An American service member was killed in the fight to retake Mosul from ISIS, the Department of Defense announced Saturday.
The soldier died as a result of “wounds sustained in an explosive device blast” outside of Iraq’s second-largest city, a Pentagon bulletin said.
— Military Times (@MilitaryTimes) April 29, 2017
Saturday’s loss is the second American military death since operations against Mosul began late last year.
Navy chief petty officer Jason C. Finan, 34, of Anaheim, Calif., was killed in October a roadside bomb attack north of Mosul.
ISIS has made Mosul the last city in northern Iraq where ISIS forces have gathered. A U.S.-led coalition that includes Iraqi and Kurdish fighters has been slowly working its way toward the city.
“The city is completely surrounded and ISIS is losing territory every day,” Col. John Dorrian, a spokesman for the Operation Inherent Resolve, said Thursday.
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Although officials on Saturday did not explain how the American service member died, Dorrian had earlier said that ISIS has adopted new tactic.
“What we’ve seen in Mosul is that the enemy is using commercial, off-the-shelf drones, mainly, but also improvised drones to surveil the areas where the Iraqi security forces are advancing, and they also use them to drop, mainly, grenade-size munitions on the enemy, and on civilian areas,” Dorrian said.
“They’re really very indiscriminate about where they’re dropping. These are not really strategic capabilities. It’s not going to stop what’s happening on the battlefield, which is them losing, being pushed out of areas, and getting killed. But it does present a tremendous amount of danger to people on the ground when we see these,” he said.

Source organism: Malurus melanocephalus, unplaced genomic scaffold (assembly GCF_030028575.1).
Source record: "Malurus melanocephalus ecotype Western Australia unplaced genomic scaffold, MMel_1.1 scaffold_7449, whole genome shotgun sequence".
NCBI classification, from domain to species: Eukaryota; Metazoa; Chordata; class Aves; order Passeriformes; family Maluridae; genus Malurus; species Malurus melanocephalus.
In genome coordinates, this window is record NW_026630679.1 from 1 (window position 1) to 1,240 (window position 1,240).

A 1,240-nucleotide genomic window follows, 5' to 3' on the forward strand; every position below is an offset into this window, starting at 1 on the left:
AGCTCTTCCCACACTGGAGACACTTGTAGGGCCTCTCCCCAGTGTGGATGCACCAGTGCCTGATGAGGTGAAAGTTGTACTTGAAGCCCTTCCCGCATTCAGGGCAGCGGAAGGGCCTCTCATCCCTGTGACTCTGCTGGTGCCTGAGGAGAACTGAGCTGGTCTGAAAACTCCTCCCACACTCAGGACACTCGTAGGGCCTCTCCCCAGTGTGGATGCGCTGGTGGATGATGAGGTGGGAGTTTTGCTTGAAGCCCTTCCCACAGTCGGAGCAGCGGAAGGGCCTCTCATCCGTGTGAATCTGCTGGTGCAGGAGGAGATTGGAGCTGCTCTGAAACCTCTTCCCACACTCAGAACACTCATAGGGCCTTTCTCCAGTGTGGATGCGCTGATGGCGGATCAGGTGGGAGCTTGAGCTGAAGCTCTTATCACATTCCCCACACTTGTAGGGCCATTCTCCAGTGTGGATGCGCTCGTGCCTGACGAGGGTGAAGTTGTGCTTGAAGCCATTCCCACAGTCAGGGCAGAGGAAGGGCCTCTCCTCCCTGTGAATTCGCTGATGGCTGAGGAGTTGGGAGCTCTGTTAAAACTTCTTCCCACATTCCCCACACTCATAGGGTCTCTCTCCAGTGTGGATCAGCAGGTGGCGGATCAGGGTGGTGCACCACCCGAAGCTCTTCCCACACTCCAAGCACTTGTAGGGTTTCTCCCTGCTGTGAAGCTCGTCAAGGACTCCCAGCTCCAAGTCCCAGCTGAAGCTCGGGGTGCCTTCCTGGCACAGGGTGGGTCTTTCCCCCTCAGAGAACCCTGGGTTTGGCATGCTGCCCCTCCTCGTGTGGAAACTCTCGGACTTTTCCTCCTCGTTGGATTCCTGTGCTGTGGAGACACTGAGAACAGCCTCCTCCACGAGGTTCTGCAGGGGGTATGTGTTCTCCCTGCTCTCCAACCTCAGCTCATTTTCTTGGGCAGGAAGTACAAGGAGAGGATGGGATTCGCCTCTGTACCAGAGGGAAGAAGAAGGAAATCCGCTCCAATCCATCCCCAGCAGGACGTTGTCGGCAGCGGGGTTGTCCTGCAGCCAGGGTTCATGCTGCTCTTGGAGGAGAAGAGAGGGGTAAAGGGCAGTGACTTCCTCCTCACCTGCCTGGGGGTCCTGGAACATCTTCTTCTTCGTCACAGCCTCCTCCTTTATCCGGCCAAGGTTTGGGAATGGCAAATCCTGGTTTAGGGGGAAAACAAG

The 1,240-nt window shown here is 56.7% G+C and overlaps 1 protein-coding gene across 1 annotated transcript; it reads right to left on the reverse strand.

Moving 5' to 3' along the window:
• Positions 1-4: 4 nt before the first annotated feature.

There are currently more than 100 U.S. special operations forces embedded with Iraqi units.
Dorrian estimated about 1,000 Iraqi fighters are in Mosul, down from estimates of as many as 8,000 at the start of the effort to retake the city.
Despite the small number, Dorrian said fierce fighting is ahead.
“I will tell you straight up what the result is going to be — every single ISIS fighter left in Mosul is going to be killed or they are going to surrender,” he said.
The death in the fight against ISIS in Iraq comes the same week as the deaths of two Army Rangers in Afghanistan.
Sgt. Joshua Rodgers, 22, of Bloomington, Ill., and Sgt. Cameron Thomas, 23, of Kettering, Ohio — both part the 75th Ranger Regiment in Fort Benning, Ga. — were killed Wednesday night after a firefight with ISIS.